Secretariat (2010) and Other Fantastic Horse Racing Stories

True sports stories are a popular subject for movies. Inspirational sports tales of teams struggling against adversity or underdog victories remind us of the best values that we share. A popular sub-genre within the category of sports movies is horse racing movies.

Horse racing is an exciting world, so it makes sense that it would be used as the backdrop for many movies. That so many of these stories are based on real events shows just how interesting that world is. It seems like horse races just have higher stakes than most other sporting events.

This is partly due to the amount of money involved. Horses are expensive animals to breed, raise and train. Elite equine bloodlines can be worth millions and are closely protected, while betting on horse racing is a massive industry where huge sums are won and lost.

If any of these films inspire you to place some bets of your own, it is important to remember that just like with any sport, doing your research is important. Of course, you can bet based on the color of the jockey’s silks or which horse is prettiest, but that’s not an ideal long-term strategy.

There will always be upsets and surprise wins — this year’s Kentucky Derby made that clear — but paying attention to previous races and good tips is essential when betting on horse racing.

Without further ado, here are our picks for some of the best horse racing movies:

Secretariat (2010)

The story of Secretariat, the first horse in 25 years to win the Triple Crown, is one of both an exceptional animal and a woman who fought to protect her family’s legacy. Penny Chenery worked to save her family’s struggling horse farm and her eye for horses caught Secretariat’s potential.

The movie has an appropriately star-studded cast for telling the life story of such an important horse. Diane Lane stars as Penny Chenery and John Malkovich plays Lucien Laurin, Secretariat’s trainer. James Cromwell plays Ogden Phipps, the owner of Secretariat’s sire.

Secretariat is one of the most famous racehorses in history and his story has inspired many people. He’s even become a pop culture reference, including being part of the plot in multiple seasons of the hit animated sitcom BoJack Horseman.

Seabiscuit (2003)

While Secretariat was a horse that was almost as big as his legend, Seabiscuit is the story of a horse that was almost too small to compete. At the heart of the story is the fiery and unmanageable colt and his equally difficult jockey; the two are able to understand one another and that makes them unbeatable.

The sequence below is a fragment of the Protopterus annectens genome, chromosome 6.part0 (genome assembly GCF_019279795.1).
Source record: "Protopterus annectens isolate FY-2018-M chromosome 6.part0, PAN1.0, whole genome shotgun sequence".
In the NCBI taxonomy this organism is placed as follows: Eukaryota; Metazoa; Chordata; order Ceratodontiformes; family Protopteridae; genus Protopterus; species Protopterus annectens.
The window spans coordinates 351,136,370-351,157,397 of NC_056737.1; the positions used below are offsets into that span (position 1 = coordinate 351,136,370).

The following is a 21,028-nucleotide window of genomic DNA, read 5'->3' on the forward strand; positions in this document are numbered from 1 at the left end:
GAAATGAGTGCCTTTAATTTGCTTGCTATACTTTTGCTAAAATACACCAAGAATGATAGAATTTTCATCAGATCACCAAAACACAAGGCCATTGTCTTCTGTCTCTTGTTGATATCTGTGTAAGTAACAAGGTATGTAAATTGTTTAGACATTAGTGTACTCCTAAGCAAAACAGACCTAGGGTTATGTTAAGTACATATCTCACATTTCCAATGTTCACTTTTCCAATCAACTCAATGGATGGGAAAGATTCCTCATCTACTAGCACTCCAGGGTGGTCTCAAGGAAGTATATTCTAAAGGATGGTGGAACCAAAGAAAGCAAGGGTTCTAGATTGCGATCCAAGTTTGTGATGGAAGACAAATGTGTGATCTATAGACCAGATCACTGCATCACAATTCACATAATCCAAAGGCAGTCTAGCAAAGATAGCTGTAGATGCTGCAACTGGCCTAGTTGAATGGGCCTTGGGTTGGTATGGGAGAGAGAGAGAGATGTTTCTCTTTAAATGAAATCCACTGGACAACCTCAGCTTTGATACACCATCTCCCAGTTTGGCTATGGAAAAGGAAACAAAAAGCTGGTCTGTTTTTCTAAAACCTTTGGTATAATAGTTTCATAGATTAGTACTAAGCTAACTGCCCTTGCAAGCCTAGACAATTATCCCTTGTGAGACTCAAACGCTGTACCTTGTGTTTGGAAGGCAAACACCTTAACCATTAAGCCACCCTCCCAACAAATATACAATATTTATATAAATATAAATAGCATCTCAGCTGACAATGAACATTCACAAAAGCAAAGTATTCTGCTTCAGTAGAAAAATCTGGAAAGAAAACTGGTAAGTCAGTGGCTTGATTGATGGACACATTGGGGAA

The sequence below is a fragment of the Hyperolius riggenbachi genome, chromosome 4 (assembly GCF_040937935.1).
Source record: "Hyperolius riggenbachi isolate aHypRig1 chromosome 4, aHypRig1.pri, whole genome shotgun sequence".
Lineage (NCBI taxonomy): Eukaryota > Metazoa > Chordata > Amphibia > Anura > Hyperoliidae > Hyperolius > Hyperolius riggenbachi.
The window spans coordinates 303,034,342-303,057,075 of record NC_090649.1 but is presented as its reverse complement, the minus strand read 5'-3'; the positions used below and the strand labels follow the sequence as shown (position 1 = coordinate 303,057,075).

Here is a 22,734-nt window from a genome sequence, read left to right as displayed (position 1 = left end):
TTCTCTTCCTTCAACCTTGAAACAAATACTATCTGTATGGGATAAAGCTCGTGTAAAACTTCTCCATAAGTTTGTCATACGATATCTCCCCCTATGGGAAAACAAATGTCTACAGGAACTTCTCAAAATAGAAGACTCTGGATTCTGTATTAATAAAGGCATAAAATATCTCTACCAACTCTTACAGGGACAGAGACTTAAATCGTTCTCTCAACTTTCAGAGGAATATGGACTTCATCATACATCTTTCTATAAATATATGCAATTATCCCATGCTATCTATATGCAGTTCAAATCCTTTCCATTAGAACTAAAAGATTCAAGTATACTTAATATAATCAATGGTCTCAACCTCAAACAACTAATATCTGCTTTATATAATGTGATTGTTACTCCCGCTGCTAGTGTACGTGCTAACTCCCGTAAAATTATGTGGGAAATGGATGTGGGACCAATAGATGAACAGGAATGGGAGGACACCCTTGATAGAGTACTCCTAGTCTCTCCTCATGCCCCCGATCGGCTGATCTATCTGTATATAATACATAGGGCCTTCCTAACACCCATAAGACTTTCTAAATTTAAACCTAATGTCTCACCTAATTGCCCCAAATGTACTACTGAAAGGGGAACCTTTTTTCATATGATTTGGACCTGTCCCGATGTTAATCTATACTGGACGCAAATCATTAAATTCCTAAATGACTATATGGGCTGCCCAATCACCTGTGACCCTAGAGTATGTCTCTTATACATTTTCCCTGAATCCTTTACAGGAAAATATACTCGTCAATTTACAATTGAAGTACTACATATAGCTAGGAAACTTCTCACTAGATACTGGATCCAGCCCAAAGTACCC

It is also a story of culture clashes, as Seabiscuit was a major West Coast winner but wasn’t taken seriously by the more tradition-bound East Coast racing circuit. The movie also does a very good job of showing the toll racing takes on both the horse and the jockey.

In order to get an authentic feel, the movie was shot at some of the most famous racetracks in the United States. Shooting locations included Santa Anita Park in California, Keeneland Race Course in Kentucky, and the Saratoga Race Course in New York.

Hidalgo (2004)

Hidalgo is one of the great endurance horse race movies. It tells the story of Frank Hopkins, played by Viggo Mortensen, an American distance rider who enters the Ocean of Fire endurance race across the Najd desert.

As with all great epics, there is more at stake than just the race. There is political intrigue, sabotage and a steady stream of danger and adventure. It is considered a western because the main character is a cowboy, even though almost the entirety of the film takes place in what is now Saudi Arabia.

What is even more intriguing is that experts can’t agree on if the historical events in the film ever happened. Some have doubts about Hopkins’ background and even if the race existed. Others have argued that relying on written sources silences cultures with oral traditions — such as the Lakota and the Bedu.

Phar Lap (1983)

Phar Lap is a story that American audiences are less familiar with, but he is probably the most famous racehorse from New Zealand in history. The movie tells the story of how Phar Lap was trained from an awkward and underweight young horse into a Melbourne Cup and Australian Derby winner.

This movie deals with the unsavory side of horse racing, which makes sense since Phar Lap was murdered, most likely by members of the mafia looking to protect their betting interests. There had also been an attempt to shoot the horse two years earlier.

The story of the bond between Phar Lap and his strapper Tommy Woodcock is an uplifting one. However, the tragedy of his death and the fact that he was killed to protect the financial interests of criminals is one that shows how cruel humans can be.

National Velvet (1944)

The final movie on our list isn’t based on a true story, but it is such a great story of determination and trusting your instincts that we had to include it. National Velvet stars Elizabeth Taylor as Velvet, a young girl who has adopted a horse and plans to enter him in the Grand National steeplechase event.

No one believes in the horse except the girl, and she struggles to convince her family that he has the makings of a champion. The movie also stars Mickey Rooney as a former jockey who was traumatized in a racing accident but who agrees to train Velvet and her horse.

The film is inspiring for anyone who has had to overcome the odds to pursue their dreams. The events of the movie might not have happened – but the feelings and struggles it portrays are ones that many people are all too familiar with.

In the end, it doesn’t even really matter if a horse racing story is true or not. There is enough in the racing world that is stranger than fiction or impossible to believe. What really matters is the inspiration we can take from these stories.